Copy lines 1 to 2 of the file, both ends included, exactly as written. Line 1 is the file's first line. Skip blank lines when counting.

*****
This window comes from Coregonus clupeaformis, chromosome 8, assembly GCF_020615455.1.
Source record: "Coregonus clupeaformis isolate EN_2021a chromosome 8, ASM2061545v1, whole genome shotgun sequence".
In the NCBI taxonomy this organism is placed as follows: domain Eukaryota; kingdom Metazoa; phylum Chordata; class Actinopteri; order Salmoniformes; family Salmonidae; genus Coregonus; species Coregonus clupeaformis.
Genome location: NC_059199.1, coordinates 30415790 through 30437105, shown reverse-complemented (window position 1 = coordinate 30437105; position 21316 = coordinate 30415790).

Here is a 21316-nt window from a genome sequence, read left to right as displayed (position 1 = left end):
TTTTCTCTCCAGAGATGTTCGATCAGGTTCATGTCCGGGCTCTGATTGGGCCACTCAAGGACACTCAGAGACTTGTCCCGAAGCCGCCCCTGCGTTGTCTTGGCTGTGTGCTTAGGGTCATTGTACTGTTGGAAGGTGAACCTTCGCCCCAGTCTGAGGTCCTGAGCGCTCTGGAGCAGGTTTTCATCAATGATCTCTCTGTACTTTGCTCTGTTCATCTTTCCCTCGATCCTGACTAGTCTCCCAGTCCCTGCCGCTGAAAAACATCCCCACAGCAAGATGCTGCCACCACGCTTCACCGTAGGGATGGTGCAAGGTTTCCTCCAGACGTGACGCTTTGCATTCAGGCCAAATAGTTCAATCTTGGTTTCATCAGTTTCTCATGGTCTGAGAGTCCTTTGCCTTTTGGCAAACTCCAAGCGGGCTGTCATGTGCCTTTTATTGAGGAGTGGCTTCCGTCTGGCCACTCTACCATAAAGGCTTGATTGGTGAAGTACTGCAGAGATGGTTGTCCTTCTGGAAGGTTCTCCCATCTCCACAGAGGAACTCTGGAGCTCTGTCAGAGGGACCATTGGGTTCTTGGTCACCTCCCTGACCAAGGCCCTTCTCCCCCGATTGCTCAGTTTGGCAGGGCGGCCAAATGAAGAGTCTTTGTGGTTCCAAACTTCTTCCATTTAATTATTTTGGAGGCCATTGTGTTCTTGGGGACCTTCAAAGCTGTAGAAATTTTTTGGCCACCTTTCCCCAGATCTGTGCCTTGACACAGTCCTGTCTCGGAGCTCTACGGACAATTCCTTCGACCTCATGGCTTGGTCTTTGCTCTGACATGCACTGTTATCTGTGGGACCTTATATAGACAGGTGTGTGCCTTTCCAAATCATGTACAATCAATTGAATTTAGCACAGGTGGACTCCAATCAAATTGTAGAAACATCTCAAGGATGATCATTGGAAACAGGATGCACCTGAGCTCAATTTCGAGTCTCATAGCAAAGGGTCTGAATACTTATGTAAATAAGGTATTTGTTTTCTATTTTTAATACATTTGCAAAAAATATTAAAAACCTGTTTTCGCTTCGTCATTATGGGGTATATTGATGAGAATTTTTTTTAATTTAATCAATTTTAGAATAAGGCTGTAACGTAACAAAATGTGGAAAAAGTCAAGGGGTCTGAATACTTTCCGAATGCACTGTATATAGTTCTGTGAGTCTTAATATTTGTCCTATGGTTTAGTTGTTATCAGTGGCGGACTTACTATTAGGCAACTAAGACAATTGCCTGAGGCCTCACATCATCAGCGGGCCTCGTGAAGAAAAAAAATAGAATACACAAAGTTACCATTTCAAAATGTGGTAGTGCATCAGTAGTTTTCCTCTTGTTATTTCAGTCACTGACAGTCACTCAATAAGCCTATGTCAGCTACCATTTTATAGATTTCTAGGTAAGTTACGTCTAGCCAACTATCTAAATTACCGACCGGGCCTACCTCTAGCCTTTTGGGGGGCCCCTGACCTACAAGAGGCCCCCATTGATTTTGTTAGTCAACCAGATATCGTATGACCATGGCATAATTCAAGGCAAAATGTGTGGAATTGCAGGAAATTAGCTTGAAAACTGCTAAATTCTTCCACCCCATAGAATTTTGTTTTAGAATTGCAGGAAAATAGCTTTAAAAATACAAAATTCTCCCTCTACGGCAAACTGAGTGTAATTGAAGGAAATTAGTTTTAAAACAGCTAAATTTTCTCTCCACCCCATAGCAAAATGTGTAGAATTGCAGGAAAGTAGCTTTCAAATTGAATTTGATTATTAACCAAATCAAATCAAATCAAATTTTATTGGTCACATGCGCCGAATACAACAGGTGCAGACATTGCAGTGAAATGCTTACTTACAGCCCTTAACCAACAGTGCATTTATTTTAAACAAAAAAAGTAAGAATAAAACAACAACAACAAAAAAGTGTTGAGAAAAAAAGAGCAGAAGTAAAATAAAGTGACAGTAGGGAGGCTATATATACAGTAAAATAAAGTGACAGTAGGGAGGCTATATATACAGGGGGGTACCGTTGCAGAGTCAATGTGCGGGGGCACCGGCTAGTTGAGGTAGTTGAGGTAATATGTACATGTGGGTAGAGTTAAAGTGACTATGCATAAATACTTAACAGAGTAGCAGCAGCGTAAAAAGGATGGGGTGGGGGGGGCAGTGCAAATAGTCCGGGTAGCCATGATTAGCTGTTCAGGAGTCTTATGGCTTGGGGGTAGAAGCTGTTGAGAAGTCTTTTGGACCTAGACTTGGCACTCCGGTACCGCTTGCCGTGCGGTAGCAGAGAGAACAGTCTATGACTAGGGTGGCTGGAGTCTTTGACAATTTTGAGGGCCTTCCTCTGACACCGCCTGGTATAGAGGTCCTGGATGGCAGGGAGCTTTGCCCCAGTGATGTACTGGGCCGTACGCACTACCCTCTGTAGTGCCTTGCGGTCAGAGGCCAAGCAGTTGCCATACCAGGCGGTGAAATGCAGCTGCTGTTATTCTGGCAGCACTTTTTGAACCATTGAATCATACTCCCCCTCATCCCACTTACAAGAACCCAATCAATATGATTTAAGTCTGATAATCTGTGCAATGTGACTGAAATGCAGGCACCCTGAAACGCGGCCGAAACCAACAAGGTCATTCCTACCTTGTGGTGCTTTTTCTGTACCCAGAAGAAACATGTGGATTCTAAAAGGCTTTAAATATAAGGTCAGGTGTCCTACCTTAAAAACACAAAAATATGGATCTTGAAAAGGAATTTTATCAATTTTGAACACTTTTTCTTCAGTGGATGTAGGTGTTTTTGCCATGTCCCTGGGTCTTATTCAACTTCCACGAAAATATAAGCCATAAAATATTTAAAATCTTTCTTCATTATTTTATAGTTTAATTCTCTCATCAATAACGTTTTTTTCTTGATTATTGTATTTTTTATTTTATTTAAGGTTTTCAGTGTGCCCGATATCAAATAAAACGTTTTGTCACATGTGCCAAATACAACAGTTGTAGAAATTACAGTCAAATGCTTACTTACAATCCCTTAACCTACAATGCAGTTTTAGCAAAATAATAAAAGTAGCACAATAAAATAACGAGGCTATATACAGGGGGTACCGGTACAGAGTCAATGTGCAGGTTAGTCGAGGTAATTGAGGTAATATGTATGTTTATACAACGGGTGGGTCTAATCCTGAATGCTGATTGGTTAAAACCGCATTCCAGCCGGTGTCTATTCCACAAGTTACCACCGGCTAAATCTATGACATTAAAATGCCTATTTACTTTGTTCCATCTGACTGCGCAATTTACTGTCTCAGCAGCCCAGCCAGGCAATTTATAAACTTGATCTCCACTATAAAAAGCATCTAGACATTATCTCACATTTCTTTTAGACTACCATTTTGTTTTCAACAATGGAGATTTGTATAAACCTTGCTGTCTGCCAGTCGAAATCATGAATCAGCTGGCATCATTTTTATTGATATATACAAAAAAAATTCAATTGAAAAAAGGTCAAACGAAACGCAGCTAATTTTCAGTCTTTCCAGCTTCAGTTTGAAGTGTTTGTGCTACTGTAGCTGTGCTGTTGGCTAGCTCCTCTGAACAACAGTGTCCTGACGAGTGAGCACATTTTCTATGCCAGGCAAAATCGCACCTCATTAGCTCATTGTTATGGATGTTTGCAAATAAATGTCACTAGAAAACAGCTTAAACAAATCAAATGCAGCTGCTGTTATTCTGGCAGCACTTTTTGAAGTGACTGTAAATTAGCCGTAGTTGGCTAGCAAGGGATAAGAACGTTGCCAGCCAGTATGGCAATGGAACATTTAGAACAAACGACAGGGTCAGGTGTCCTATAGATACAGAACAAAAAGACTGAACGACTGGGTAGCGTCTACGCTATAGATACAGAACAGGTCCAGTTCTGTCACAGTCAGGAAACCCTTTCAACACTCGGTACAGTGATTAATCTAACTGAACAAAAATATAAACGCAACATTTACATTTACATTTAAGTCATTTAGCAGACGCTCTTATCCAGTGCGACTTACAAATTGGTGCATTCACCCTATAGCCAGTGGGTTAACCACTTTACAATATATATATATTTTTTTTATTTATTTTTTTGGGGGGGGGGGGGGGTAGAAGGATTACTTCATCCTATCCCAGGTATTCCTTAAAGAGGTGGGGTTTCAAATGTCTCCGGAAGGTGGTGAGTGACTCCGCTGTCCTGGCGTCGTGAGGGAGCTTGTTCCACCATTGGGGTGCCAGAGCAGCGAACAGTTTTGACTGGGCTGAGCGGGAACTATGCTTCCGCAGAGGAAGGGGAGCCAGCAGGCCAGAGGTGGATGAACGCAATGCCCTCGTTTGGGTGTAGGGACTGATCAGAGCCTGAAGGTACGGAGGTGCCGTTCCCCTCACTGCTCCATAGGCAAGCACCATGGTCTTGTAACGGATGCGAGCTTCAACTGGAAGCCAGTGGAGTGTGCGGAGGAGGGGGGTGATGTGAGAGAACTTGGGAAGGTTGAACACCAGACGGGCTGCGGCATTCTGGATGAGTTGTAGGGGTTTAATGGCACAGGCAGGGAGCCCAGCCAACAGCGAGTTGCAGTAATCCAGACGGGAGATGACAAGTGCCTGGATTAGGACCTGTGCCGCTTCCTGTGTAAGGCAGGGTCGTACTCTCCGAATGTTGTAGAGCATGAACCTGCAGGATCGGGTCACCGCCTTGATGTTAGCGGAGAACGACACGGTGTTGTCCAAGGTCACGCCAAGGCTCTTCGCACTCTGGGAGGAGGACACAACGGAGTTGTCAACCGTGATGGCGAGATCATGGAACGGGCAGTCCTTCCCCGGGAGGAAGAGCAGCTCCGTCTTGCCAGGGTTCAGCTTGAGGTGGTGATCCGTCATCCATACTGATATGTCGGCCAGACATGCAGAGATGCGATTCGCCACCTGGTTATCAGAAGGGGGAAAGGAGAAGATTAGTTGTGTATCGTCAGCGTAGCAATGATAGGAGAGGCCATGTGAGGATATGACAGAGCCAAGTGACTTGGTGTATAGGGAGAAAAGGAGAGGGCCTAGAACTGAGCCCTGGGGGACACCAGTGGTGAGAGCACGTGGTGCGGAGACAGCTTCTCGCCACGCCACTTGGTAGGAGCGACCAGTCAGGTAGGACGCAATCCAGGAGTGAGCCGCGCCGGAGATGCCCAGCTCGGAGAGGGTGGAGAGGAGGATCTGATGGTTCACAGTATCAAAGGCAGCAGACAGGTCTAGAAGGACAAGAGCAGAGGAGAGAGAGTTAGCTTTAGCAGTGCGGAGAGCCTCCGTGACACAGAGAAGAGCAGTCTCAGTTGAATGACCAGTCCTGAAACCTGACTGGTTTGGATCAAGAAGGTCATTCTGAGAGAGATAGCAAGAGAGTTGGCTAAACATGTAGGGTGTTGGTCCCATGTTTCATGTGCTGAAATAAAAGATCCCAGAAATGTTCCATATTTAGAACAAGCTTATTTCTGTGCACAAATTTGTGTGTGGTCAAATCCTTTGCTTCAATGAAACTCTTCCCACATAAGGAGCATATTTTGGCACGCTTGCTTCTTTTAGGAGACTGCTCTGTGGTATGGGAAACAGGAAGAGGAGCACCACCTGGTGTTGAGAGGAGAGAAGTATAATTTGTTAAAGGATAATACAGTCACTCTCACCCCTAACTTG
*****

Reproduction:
This window comes from Coregonus clupeaformis, chromosome 8, assembly GCF_020615455.1.
Source record: "Coregonus clupeaformis isolate EN_2021a chromosome 8, ASM2061545v1, whole genome shotgun sequence".